Interview: Svjetlana Despot

Known for her vibrant colors and experimental surface textures, Svjetlana Despot, is one of Croatia’s most prolific designers. Her work can be found in homes, hotels and design stores in Croatia, and internationally. Despot took some time out to speak to us about her designs, inspirations and the challenges of building an independent design business in Croatia.

You have been a practicing designer in Croatia for over 25 years, what initially inspired you to pursue a career in design?

My story is pretty simple. Even as a little girl I was always making something with my hands, and since then I haven’t stopped doing the same. Although design should be serious according to some people, I don’t look at it in that manner. For me, the meaning of design lies in communication with humans and its power to beautify our lives.

I started as an interior [designer] and realized that I constantly lacked pieces that provide a targeted atmosphere in minimalistic spaces. 25 years ago our market offered 2 types of everything in 3 colors. To overcome the absence of a Croatian industry [at the time] I started my own on-demand production. At that time, my business model was considered as highly innovative, and the experience I gathered was priceless for when when I started to design products for other manufacturers. My first designs were for furniture factory Finvest Corp d.d., then I started to design a series of carpets for carpet factory Martin. I started to design, produce and distribute my own brand Data by Despot [and] today it consists of 5 collections and over 100 different designs.

Where do you derive your inspiration from in the world of design or beyond? 

Everything I know on this world can inspire me… the key is to clear your mind and only then you can realize what is important and focus on it. Inspiration, or its source, are static dimensions if clarity of mind can not be achieved. Sometimes inspiration finds me, and sometimes I have to look for it… I can only observe and hope to feel that click that clearly reveals the solution I`m searching for.

Wave (low stool)

Wave (low stool)

Your work has been described as “fun” and “loud”, has this been consistent for your design aesthetic or has it evolved over the years?

When talking about Data by Despot aesthetic experience is of the essence. This brand is not dedicated to functionality, it is meant to be a personal and intimate gesture. These objects are not something your space needs to be functional. You just sense them as a missing link that highlights a desired atmosphere.

You seem to focus on surface structures, why is this an interest for you? 

Since I don’t have the opportunity to design my own textile patterns… I use only high-quality monochromatic materials and the structures provide the meaning and the context for an otherwise anonymous object. The textiles I work with are chosen carefully to provide an exquisite, tactile experience that turns on all of our senses.

Are you still using the same materials and technical processes, or have they evolved?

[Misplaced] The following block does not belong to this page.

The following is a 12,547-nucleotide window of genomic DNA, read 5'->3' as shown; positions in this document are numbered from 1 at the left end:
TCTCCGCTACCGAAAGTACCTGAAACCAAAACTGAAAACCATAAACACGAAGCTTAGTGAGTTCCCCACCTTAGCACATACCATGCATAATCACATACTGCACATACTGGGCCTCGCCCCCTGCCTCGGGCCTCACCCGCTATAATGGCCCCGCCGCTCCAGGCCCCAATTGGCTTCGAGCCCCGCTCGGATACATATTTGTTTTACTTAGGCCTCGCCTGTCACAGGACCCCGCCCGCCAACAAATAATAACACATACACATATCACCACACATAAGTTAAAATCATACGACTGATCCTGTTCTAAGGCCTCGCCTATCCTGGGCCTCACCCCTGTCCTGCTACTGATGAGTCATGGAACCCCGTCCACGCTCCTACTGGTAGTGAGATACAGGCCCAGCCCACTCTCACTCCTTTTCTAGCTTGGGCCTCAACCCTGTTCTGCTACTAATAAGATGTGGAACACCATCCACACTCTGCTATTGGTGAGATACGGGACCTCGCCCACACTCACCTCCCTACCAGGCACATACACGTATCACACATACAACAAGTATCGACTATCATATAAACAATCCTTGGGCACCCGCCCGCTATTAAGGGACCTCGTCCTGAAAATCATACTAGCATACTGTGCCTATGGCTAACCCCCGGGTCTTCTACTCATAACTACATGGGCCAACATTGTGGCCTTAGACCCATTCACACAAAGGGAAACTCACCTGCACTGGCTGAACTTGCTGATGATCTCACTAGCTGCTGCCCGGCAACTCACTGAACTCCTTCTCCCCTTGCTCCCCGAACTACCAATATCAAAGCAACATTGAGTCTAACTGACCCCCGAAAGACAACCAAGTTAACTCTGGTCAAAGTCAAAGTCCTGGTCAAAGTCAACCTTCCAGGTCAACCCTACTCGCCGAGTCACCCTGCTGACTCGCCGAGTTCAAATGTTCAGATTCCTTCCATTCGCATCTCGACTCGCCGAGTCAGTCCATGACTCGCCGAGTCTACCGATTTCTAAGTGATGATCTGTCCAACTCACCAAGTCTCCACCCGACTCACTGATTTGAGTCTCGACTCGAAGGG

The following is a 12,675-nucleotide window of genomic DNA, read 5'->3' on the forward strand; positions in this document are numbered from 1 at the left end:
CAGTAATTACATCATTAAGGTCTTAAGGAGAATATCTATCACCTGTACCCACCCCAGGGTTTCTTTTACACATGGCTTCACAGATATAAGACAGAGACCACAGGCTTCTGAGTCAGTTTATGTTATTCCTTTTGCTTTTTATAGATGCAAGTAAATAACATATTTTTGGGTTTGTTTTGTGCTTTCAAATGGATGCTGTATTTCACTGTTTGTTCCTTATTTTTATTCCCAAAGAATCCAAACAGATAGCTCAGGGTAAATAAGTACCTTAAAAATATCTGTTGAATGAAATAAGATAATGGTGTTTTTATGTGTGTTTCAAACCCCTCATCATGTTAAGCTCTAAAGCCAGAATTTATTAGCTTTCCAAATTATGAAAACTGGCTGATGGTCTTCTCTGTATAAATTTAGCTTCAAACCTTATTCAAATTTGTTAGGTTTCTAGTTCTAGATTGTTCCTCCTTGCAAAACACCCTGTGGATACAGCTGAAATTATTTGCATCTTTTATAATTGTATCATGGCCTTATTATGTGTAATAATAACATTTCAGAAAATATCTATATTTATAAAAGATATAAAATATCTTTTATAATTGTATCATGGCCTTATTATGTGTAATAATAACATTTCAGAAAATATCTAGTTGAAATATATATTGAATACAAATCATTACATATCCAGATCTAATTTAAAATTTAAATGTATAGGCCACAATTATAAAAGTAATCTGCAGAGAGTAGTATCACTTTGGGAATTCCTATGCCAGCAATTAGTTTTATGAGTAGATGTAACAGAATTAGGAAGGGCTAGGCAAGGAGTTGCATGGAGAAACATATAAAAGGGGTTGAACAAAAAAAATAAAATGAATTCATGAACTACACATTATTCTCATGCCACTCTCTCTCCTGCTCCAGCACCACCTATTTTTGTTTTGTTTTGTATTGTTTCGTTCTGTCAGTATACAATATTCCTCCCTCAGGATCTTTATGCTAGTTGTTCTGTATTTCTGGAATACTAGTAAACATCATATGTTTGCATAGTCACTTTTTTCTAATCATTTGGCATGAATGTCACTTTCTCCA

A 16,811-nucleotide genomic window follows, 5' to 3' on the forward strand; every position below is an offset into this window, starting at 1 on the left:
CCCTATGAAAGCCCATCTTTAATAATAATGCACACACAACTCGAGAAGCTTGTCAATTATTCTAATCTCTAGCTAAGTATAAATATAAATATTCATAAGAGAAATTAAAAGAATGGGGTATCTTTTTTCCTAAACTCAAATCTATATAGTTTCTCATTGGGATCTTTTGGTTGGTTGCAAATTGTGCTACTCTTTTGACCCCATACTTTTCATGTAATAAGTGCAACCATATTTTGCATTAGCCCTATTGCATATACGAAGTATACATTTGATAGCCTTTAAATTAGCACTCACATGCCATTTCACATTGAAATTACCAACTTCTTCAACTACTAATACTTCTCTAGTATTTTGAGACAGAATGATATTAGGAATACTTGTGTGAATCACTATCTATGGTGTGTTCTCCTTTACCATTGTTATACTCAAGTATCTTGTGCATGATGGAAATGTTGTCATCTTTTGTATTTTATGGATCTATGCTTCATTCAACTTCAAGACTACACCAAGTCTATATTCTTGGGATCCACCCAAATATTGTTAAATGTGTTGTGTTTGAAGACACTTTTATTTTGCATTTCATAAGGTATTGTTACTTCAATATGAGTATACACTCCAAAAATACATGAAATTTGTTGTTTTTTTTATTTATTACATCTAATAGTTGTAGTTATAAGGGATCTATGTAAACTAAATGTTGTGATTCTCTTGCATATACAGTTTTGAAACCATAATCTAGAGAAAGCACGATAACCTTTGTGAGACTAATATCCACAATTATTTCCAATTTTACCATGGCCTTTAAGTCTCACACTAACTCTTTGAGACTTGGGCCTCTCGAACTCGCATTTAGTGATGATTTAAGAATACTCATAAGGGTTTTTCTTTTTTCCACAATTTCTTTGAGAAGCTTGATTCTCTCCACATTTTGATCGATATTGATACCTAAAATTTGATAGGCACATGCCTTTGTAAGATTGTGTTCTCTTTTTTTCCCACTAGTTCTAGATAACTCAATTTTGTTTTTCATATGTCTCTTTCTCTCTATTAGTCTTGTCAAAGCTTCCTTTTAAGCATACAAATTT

I like to constantly experiment with new materials and technical processes, but I do think old manual skills are at the core of our existence. Therefore, manual work will always be present in my products. Some collections are practically a celebration of handcraft while some are more connected to new technologies. I don`t have any rule in ways and methods of manipulation, except one: only by combining traditional ways and hi-tech processes the perfection of each becomes tangible. Each of my collections contains items related to the same concept determined by form, material, and technology.


Recycle Coll Hula Hula chair

Your products have been described as ‘eco-friendly’, what are your thoughts on eco-friendly design?

Today we are all concerned about the environment and the damages caused by industrial production. We choose materials that can be recycled after consumption or the product itself can be produced out of such materials. Consumer culture, lifestyle magazines, and commercials are forcing designers to create more products, without taking into consideration the consequences of  their production, use or disposal. I think most of my passion for recycling is conditioned by my heritage of living in a poor country. To make something out of nothing is an everyday occupation here.

In the context of product / furniture design in Croatia, what are the advantages and the challenges? 

We have great designers in Croatia. Even during ex-Yugoslavia you can find proof of great design. Unfortunately, we are in deficit of production technologies, which change overnight making this disadvantage even harder to overcome. However, if you want to produce, you will find the way for it. Poverty or absence of something should be realized as an advantage and great source of innovation and brilliant solutions.

There are not many design traders in Croatia, but over the last three years design and concept stores have been spotlighted. This will have a great impact on changing the culture of living and design itself in Croatia. Consequently, it will attract foreign design lovers to recognize the quality of Croatian production and design, and it should because we have much to offer to the world.

Interview by Linda Mateljan

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